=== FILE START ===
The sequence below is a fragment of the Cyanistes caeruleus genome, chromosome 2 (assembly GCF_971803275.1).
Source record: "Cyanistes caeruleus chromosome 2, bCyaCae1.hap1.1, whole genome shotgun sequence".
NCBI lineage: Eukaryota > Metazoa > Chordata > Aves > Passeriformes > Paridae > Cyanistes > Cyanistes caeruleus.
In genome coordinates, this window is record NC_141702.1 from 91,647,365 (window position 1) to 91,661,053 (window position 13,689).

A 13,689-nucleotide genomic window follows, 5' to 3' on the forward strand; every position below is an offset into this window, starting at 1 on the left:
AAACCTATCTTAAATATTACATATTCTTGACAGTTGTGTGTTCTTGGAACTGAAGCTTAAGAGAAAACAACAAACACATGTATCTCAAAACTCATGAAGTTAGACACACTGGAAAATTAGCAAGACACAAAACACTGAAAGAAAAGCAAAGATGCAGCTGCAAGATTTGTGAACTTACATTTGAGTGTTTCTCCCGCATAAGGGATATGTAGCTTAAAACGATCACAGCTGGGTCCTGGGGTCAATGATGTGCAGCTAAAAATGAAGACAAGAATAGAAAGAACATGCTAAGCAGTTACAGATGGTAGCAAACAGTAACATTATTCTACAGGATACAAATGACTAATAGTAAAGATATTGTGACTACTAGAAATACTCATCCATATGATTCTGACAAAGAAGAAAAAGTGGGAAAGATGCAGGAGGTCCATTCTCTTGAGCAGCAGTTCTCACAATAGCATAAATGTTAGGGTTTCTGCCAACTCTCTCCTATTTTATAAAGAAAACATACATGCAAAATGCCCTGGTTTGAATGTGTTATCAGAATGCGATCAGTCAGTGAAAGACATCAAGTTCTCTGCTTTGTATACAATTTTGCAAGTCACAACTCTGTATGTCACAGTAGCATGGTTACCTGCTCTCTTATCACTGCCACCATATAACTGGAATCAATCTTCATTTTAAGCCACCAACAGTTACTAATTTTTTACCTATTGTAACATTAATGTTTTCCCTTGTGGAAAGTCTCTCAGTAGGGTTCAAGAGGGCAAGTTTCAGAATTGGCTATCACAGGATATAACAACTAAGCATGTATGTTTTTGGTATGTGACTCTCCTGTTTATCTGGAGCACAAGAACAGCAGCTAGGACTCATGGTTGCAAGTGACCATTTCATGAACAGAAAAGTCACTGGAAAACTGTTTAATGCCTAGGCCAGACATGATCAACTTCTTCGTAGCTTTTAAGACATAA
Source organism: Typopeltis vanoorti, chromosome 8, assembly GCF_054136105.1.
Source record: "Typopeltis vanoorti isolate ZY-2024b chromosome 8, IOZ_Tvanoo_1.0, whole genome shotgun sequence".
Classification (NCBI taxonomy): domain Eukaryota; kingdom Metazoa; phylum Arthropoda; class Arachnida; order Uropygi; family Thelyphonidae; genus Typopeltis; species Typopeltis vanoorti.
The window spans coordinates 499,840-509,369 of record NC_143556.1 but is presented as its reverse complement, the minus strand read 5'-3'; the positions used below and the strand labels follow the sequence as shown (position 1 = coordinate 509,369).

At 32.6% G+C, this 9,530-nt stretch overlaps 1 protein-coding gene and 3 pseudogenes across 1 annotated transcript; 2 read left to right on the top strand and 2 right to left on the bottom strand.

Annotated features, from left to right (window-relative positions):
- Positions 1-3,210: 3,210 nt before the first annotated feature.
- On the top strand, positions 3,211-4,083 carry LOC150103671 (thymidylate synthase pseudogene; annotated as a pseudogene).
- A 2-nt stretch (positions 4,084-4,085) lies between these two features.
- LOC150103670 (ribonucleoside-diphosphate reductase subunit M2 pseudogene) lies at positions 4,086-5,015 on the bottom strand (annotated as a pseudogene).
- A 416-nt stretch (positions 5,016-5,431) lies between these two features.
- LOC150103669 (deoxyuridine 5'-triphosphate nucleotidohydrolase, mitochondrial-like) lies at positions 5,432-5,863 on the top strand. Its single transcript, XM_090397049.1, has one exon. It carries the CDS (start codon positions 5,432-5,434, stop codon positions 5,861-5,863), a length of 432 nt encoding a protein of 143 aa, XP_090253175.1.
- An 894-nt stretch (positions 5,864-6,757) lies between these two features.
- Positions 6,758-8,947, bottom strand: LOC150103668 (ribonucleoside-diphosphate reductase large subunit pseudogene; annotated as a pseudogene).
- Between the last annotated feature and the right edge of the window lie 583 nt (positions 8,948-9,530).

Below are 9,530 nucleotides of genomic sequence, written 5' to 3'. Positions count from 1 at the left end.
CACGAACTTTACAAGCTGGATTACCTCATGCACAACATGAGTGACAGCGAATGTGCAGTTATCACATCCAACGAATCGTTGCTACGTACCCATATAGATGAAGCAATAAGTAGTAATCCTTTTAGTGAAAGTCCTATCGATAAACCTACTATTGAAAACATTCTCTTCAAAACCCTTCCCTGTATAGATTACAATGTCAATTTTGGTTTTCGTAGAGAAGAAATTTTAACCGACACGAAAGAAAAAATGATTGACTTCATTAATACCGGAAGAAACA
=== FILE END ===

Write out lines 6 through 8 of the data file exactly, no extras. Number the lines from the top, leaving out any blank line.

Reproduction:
AAACCTATCTTAAATATTACATATTCTTGACAGTTGTGTGTTCTTGGAACTGAAGCTTAAGAGAAAACAACAAACACATGTATCTCAAAACTCATGAAGTTAGACACACTGGAAAATTAGCAAGACACAAAACACTGAAAGAAAAGCAAAGATGCAGCTGCAAGATTTGTGAACTTACATTTGAGTGTTTCTCCCGCATAAGGGATATGTAGCTTAAAACGATCACAGCTGGGTCCTGGGGTCAATGATGTGCAGCTAAAAATGAAGACAAGAATAGAAAGAACATGCTAAGCAGTTACAGATGGTAGCAAACAGTAACATTATTCTACAGGATACAAATGACTAATAGTAAAGATATTGTGACTACTAGAAATACTCATCCATATGATTCTGACAAAGAAGAAAAAGTGGGAAAGATGCAGGAGGTCCATTCTCTTGAGCAGCAGTTCTCACAATAGCATAAATGTTAGGGTTTCTGCCAACTCTCTCCTATTTTATAAAGAAAACATACATGCAAAATGCCCTGGTTTGAATGTGTTATCAGAATGCGATCAGTCAGTGAAAGACATCAAGTTCTCTGCTTTGTATACAATTTTGCAAGTCACAACTCTGTATGTCACAGTAGCATGGTTACCTGCTCTCTTATCACTGCCACCATATAACTGGAATCAATCTTCATTTTAAGCCACCAACAGTTACTAATTTTTTACCTATTGTAACATTAATGTTTTCCCTTGTGGAAAGTCTCTCAGTAGGGTTCAAGAGGGCAAGTTTCAGAATTGGCTATCACAGGATATAACAACTAAGCATGTATGTTTTTGGTATGTGACTCTCCTGTTTATCTGGAGCACAAGAACAGCAGCTAGGACTCATGGTTGCAAGTGACCATTTCATGAACAGAAAAGTCACTGGAAAACTGTTTAATGCCTAGGCCAGACATGATCAACTTCTTCGTAGCTTTTAAGACATAA
Source organism: Typopeltis vanoorti, chromosome 8, assembly GCF_054136105.1.
Source record: "Typopeltis vanoorti isolate ZY-2024b chromosome 8, IOZ_Tvanoo_1.0, whole genome shotgun sequence".